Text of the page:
That's about it as far as the rotation goes; freshman point guard Tyler Lewis will see a few minutes—he's attempted all of ten shots and has had some turnover issues.
Sophomore big Thomas de Theay may see spot minutes in the event of foul trouble—he's appeared in three of the team's five games this year. EDIT: de Theay left the program on Monday. So yeah, they're very thin up front.
Along with the aforementioned Ok. State loss and narrow win over UNC-Asheville, NC State has a trio of victories over less-than-formaidable opponents: Miami (OH), Penn State, and UMass.
Here are the four factors numbers from both last and this year:
|Off. 11-12||Off. 12-13||Def. 11-12||Def. 12-13|
|eFG%||50.4 (118)||57.0 (16)||47.1 (85)||44.0 (72)|
|Turnover %||18.7 (81)||19.1 (106)||18.6 (256)||18.6 (259)|
|Off. Reb %||35.8 (45)||31.1 (197)||30.9 (121)||31.7 (149)|
|FTA/FGA||36.3 (174)||43.5 (70)||32.1 (71)||27.4 (46)|
NC State wasn't a lights-out shooting squad last year but they've improved with the additions of Purvis and Warren in a small sample size. The defense is relatively average—none of their players is noted for his efforts on that end—doesn't force a lot of turnovers, and blocks a very low percentage of opponent shots (5.8%).
Most of the Wolfpack's shots come from inside the arc, though they're well above-average connected on both threes and twos; they struggle mightily from the charity stripe, however, hitting just 61.3% there.
Um, keep doing what you've been doing? I mean, right?
Attack the rim. NC State's big man rotation consists of all of two players, essentially—Warren is more in the Glenn Robinson III mold of a relatively skinny finisher who can get by at the four due to superior athleticism. Michigan has gone to the rim far more this season than in years past under Beilein; Tim Hardaway Jr., Robinson, Trey Burke, and even Nik Stauskas can all score off the drive. If Michigan can get Leslie and Howell into foul trouble, the Wolfpack will be forced to go small and inexperienced up front, and should be ripe for the picking defensively.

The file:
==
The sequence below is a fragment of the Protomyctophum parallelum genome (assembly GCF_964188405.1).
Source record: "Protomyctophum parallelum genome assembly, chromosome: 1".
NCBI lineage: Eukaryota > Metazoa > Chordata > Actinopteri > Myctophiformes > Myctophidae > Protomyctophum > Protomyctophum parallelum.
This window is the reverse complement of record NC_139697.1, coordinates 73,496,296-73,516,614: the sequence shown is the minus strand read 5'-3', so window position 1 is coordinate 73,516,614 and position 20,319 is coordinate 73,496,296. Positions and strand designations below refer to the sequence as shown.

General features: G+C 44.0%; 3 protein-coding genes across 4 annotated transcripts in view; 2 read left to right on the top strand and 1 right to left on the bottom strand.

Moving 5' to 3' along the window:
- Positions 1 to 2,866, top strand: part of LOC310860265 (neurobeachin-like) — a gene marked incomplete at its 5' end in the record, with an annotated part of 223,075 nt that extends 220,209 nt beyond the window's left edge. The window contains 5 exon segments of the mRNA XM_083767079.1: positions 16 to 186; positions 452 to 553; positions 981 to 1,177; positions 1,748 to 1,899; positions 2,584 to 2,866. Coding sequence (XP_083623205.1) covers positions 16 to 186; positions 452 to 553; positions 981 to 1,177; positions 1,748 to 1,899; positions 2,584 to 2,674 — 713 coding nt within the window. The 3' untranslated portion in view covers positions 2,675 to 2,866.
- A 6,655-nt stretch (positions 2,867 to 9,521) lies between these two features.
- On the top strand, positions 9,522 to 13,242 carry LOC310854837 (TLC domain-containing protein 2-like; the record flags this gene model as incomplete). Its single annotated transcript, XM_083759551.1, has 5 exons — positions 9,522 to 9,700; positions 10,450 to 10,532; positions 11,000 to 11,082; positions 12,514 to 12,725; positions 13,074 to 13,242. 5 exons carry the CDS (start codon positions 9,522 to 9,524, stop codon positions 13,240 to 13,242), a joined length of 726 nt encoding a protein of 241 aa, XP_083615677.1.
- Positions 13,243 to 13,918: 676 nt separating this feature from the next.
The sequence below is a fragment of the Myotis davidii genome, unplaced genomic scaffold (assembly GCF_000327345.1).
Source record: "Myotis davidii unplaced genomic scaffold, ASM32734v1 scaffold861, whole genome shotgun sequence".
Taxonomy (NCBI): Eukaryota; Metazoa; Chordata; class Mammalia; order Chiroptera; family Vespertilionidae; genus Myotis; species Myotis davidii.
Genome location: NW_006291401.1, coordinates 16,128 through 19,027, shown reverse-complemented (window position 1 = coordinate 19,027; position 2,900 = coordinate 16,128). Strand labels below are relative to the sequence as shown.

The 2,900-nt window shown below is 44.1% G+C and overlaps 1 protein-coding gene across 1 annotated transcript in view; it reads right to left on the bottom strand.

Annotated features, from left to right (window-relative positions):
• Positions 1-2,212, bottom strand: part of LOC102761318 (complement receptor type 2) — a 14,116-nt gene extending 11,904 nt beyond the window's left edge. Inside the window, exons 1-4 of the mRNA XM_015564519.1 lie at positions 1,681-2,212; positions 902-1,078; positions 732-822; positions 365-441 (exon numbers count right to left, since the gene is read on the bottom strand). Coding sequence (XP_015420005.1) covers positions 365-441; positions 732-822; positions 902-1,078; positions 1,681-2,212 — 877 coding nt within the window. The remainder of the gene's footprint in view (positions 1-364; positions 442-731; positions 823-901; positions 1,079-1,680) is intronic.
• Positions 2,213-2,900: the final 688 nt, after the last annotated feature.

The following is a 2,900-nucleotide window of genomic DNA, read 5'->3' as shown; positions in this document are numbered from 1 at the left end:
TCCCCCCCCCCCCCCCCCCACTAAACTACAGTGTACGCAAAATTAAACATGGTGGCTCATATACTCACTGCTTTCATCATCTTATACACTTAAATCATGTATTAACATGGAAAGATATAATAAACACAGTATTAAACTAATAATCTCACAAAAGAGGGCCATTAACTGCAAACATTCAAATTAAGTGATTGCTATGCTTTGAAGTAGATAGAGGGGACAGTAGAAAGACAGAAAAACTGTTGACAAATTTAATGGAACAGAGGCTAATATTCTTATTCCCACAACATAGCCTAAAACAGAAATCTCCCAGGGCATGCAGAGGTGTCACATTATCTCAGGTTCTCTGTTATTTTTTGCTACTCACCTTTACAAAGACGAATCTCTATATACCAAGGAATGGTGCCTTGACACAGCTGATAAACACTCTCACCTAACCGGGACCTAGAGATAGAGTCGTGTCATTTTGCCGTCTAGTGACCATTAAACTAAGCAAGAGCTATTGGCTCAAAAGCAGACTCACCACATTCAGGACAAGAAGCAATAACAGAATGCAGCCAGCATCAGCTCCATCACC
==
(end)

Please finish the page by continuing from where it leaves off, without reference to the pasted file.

Use those fouls. This is going to take a long time to get used to saying, but Michigan has plenty of depth up front. NC State's bigs are very efficient at scoring around the rim, but downright bad at earning their points at the free-throw line. If Jordan Morgan, Mitch McGary, and Jon Horford have to resort to delivering a good thwack to Warren or Leslie to prevent a layup, so be it. Michigan should be able to survive foul trouble even if they have to turn to Blake McLimans and Max Bielfeldt for spot duty—both have proven passable in limited stretches this year.
Keep doing what you've been doing. I mean, yeah.
THE SECTION WHERE I PREDICT THE SAME THING KENPOM DOES
Michigan by 11
Save these lockers. A few years ago Michigan redid the locker room. Where did the lockers go? Pretty much a warehouse:
We're a demolition company that does contract work for the university. A few years ago we got contracted for the locker room renovation and removed all the lockers. We were selling them for scrap metal and a UM fan almost killed us when he found out! We posted them on ebay and sold about 20 of them at $1000 each at that point.
We're getting busy (doing more UM jobs) and need to clear house on the remaining 20-30 lockers. They are full lockers, and we have working combinations for them as the university gave them to us to make taking them apart easier. We have a "letter of authenticity" which is a portion of our work contract signed by the athletic department asking us to remove them.
General numbers are going for $800-1000 and the big popular numbers for $1000-1500.
We run major shipments from here all the time and ship them in about 10 days anywhere in the USA via yellow trucking or UPS. We've been charging $200 to ship to a location with a loading dock and $250 to a residential address.
If you're interested, email firstname.lastname@example.org.
Orson in Columbus. A must-read:
17. In summary: Ohio Stadium is brutal, gray, loud--yes, loud, by any standard--mean, cold, and constructed out of concrete bearing a few too many visible cracks for you to be totally comfortable seeing in a structure capable of holding over 100,000 people. (The ledge from the upper deck on the east and west sides had me hyperventilating.) There are grim bells, columns, and one jumbotron plastered onto the south endzone. The effect is that of a flatscreen slapped on the wall of a Roman gladiator's quarters, something very modern hanging on a wall bearing the scars of prehistoric combat.